Australia blamed refugee advocates on Tuesday for “encouraging” asylum seekers held in remote camps towards acts of self-harm after a woman set herself on fire, while the United Nations renewed its criticism of Australia’s harsh immigration policy.

Australian officials said an unidentified 21-year-old Somali woman was in a critical condition after she set herself alight at an Australian detention camp on the tiny South Pacific island of Nauru on Monday, the second such incident in a week.

A 23-year-old Iranian man also set himself on fire last week in protest against his treatment on Nauru and later died. The Somali woman has been transferred to Australia for treatment, officials said.

Under Australia’s hardline immigration policy, asylum seekers intercepted trying to reach Australia after paying people smugglers are sent for processing to camps on Nauru, which holds about 500 people, and on Manus Island in Papua New Guinea. They are told they will never be settled in Australia.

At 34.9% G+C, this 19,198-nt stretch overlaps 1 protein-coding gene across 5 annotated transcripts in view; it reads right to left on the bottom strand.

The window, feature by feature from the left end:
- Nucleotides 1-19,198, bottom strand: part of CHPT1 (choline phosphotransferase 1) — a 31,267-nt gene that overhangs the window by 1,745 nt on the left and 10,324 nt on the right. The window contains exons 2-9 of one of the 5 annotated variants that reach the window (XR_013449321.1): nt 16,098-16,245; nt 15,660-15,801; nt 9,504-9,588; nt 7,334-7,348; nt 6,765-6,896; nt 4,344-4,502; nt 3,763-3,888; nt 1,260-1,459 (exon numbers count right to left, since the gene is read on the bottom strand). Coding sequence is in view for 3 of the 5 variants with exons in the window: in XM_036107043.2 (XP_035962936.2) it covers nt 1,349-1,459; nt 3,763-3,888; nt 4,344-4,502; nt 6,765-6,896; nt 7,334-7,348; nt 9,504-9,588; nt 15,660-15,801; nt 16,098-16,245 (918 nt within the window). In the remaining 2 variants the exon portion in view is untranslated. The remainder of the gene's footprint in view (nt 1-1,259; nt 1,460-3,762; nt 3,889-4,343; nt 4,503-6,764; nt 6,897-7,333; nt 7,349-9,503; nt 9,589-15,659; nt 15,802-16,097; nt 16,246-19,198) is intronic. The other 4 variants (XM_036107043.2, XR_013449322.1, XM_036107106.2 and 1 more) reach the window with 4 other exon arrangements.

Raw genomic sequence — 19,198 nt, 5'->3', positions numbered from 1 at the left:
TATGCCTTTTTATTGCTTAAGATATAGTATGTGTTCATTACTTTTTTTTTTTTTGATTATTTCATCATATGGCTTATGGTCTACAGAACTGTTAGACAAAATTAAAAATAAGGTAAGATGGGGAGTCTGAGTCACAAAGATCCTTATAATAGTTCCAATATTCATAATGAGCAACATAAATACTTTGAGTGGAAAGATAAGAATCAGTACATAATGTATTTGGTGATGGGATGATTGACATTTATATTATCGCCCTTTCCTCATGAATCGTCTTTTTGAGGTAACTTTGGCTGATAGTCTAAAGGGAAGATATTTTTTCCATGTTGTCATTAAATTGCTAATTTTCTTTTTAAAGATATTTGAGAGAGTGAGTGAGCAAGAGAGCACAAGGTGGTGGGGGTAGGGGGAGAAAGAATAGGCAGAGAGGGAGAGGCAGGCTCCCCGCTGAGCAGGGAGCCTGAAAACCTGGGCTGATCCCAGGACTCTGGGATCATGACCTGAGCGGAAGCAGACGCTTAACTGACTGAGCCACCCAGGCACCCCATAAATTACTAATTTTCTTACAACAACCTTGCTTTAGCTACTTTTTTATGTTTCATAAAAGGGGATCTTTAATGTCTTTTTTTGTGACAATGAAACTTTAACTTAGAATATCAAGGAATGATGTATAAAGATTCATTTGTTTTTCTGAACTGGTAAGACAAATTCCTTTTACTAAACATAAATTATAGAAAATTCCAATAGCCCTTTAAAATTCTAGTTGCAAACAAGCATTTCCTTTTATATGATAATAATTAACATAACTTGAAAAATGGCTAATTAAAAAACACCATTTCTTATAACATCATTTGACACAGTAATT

The Papua New Guinea government ordered the Manus Island camp, which holds about 850 people, closed last week after its Supreme Court ruled the facility unlawful.

The harsh conditions and reports of systemic child abuse at the camps have drawn wide criticism inside and outside Australia and have become a major headache for Australian Prime Minister Malcolm Turnbull during campaigning for likely July elections.

Australia however has vowed there will be no change to the policy, which has been pursued by successive governments.

On Tuesday, Immigration Minister Peter Dutton acknowledged there had been a rise in cases of self-harm in the camps but accused refugee advocates of giving the asylum seekers false hope they would one day be settled in Australia.

Source: Australia blames refugee advocates after asylum seeker sets herself alight | Reuters

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